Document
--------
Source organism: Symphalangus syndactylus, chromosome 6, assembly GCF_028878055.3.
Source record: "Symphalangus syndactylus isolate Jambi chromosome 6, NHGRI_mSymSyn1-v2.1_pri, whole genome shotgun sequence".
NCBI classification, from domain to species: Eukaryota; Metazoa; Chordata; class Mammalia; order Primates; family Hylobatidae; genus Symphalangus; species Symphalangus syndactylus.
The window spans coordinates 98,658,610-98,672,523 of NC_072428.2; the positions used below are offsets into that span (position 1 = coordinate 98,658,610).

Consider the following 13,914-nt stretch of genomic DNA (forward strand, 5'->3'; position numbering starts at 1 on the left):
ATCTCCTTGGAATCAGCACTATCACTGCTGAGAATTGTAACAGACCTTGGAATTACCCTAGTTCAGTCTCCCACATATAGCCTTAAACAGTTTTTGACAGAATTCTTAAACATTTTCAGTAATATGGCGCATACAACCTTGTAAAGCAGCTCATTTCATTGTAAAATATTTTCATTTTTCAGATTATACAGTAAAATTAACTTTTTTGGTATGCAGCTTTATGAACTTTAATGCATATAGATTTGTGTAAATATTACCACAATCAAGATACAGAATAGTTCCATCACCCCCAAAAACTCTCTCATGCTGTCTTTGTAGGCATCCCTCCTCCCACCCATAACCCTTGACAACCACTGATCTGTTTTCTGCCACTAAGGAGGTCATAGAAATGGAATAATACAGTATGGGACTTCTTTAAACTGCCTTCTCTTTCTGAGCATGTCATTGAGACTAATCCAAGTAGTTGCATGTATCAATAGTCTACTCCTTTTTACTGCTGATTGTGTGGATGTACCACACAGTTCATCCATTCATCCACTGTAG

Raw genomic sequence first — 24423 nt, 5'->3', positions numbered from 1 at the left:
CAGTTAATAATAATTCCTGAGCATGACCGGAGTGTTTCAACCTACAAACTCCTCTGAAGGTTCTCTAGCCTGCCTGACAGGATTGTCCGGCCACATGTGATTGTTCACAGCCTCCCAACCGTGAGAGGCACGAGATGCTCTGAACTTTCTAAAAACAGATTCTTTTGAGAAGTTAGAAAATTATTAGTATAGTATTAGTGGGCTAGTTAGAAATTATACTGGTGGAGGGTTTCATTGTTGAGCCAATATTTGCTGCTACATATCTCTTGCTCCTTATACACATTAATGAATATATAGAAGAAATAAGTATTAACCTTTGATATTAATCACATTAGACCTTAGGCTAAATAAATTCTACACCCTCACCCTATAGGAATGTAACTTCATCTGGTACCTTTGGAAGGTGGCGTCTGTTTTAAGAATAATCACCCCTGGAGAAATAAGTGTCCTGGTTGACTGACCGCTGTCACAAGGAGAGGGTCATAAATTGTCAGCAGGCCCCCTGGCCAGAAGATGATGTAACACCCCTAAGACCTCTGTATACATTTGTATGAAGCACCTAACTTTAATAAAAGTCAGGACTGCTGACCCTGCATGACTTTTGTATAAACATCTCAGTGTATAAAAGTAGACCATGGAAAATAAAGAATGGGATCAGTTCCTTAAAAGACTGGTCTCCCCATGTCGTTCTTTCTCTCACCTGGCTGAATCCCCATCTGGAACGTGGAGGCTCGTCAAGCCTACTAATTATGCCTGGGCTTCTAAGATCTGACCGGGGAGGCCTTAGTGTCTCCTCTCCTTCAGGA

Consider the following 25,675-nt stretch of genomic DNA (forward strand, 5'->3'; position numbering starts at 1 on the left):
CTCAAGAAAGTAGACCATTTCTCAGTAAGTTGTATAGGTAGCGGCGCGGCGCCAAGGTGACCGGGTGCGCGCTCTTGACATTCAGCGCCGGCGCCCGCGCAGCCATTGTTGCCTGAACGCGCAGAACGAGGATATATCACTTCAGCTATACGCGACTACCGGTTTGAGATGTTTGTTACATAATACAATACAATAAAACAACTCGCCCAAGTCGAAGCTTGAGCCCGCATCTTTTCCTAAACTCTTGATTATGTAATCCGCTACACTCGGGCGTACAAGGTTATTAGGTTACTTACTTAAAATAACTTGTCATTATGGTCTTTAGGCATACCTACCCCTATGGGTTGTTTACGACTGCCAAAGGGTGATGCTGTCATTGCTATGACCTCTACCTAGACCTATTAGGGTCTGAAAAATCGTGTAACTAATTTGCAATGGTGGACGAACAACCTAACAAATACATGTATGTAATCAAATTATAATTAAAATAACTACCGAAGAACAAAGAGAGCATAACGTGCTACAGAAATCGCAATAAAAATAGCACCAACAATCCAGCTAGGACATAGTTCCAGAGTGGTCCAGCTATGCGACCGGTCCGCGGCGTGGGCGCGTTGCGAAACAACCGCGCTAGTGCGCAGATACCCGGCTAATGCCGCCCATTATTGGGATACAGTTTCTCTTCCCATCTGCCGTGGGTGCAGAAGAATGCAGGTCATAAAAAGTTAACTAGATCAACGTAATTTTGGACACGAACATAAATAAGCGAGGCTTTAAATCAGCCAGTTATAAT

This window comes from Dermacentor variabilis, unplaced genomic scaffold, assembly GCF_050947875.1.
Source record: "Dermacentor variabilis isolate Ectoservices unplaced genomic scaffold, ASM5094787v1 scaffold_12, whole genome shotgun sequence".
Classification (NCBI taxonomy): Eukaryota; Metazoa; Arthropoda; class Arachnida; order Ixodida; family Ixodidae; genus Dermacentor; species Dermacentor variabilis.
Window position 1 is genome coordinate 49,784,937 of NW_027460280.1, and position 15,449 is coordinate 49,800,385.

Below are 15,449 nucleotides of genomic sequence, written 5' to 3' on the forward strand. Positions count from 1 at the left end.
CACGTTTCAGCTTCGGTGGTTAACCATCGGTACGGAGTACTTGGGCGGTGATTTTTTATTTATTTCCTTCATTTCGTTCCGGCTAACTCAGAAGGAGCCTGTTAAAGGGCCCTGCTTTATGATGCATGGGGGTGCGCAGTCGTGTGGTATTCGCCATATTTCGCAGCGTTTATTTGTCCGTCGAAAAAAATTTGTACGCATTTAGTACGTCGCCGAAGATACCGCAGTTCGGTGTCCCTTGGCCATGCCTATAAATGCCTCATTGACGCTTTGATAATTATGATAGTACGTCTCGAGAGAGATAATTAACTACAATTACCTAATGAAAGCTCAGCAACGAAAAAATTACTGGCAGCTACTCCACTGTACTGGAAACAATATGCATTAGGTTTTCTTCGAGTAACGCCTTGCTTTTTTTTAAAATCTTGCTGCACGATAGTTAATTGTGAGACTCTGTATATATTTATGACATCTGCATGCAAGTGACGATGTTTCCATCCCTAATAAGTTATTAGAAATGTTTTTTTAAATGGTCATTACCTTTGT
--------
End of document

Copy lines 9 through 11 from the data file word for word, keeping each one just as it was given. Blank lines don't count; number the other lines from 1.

Consider the following 25,675-nt stretch of genomic DNA (forward strand, 5'->3'; position numbering starts at 1 on the left):
CTCAAGAAAGTAGACCATTTCTCAGTAAGTTGTATAGGTAGCGGCGCGGCGCCAAGGTGACCGGGTGCGCGCTCTTGACATTCAGCGCCGGCGCCCGCGCAGCCATTGTTGCCTGAACGCGCAGAACGAGGATATATCACTTCAGCTATACGCGACTACCGGTTTGAGATGTTTGTTACATAATACAATACAATAAAACAACTCGCCCAAGTCGAAGCTTGAGCCCGCATCTTTTCCTAAACTCTTGATTATGTAATCCGCTACACTCGGGCGTACAAGGTTATTAGGTTACTTACTTAAAATAACTTGTCATTATGGTCTTTAGGCATACCTACCCCTATGGGTTGTTTACGACTGCCAAAGGGTGATGCTGTCATTGCTATGACCTCTACCTAGACCTATTAGGGTCTGAAAAATCGTGTAACTAATTTGCAATGGTGGACGAACAACCTAACAAATACATGTATGTAATCAAATTATAATTAAAATAACTACCGAAGAACAAAGAGAGCATAACGTGCTACAGAAATCGCAATAAAAATAGCACCAACAATCCAGCTAGGACATAGTTCCAGAGTGGTCCAGCTATGCGACCGGTCCGCGGCGTGGGCGCGTTGCGAAACAACCGCGCTAGTGCGCAGATACCCGGCTAATGCCGCCCATTATTGGGATACAGTTTCTCTTCCCATCTGCCGTGGGTGCAGAAGAATGCAGGTCATAAAAAGTTAACTAGATCAACGTAATTTTGGACACGAACATAAATAAGCGAGGCTTTAAATCAGCCAGTTATAAT

This window comes from Dermacentor variabilis, unplaced genomic scaffold, assembly GCF_050947875.1.